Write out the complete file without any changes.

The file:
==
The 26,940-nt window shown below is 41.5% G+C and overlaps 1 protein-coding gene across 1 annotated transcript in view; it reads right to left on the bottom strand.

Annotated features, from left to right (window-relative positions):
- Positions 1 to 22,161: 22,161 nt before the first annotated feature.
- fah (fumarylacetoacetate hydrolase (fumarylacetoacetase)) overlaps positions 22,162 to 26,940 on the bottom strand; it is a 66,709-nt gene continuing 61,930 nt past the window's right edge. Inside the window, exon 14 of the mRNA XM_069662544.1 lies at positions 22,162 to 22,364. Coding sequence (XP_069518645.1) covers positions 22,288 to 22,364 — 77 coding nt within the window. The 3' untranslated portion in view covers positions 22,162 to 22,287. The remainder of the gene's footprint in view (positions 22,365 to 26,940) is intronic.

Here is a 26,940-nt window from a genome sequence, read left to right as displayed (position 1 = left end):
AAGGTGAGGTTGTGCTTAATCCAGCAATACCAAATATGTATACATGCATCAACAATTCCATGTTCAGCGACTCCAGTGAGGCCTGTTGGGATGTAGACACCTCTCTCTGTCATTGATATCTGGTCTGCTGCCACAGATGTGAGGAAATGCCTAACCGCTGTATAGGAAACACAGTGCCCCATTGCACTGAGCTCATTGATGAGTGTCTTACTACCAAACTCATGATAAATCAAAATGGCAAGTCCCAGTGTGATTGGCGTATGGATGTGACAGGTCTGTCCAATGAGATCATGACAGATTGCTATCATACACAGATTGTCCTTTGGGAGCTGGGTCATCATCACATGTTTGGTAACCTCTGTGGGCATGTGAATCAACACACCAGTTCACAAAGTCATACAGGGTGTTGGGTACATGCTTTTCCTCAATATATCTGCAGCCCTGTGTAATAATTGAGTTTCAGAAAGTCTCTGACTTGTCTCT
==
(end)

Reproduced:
The 26,940-nt window shown below is 41.5% G+C and overlaps 1 protein-coding gene across 1 annotated transcript in view; it reads right to left on the bottom strand.

Annotated features, from left to right (window-relative positions):
- Positions 1 to 22,161: 22,161 nt before the first annotated feature.
- fah (fumarylacetoacetate hydrolase (fumarylacetoacetase)) overlaps positions 22,162 to 26,940 on the bottom strand; it is a 66,709-nt gene continuing 61,930 nt past the window's right edge. Inside the window, exon 14 of the mRNA XM_069662544.1 lies at positions 22,162 to 22,364. Coding sequence (XP_069518645.1) covers positions 22,288 to 22,364 — 77 coding nt within the window. The 3' untranslated portion in view covers positions 22,162 to 22,287. The remainder of the gene's footprint in view (positions 22,365 to 26,940) is intronic.

Here is a 26,940-nt window from a genome sequence, read left to right as displayed (position 1 = left end):
AAGGTGAGGTTGTGCTTAATCCAGCAATACCAAATATGTATACATGCATCAACAATTCCATGTTCAGCGACTCCAGTGAGGCCTGTTGGGATGTAGACACCTCTCTCTGTCATTGATATCTGGTCTGCTGCCACAGATGTGAGGAAATGCCTAACCGCTGTATAGGAAACACAGTGCCCCATTGCACTGAGCTCATTGATGAGTGTCTTACTACCAAACTCATGATAAATCAAAATGGCAAGTCCCAGTGTGATTGGCGTATGGATGTGACAGGTCTGTCCAATGAGATCATGACAGATTGCTATCATACACAGATTGTCCTTTGGGAGCTGGGTCATCATCACATGTTTGGTAACCTCTGTGGGCATGTGAATCAACACACCAGTTCACAAAGTCATACAGGGTGTTGGGTACATGCTTTTCCTCAATATATCTGCAGCCCTGTGTAATAATTGAGTTTCAGAAAGTCTCTGACTTGTCTCT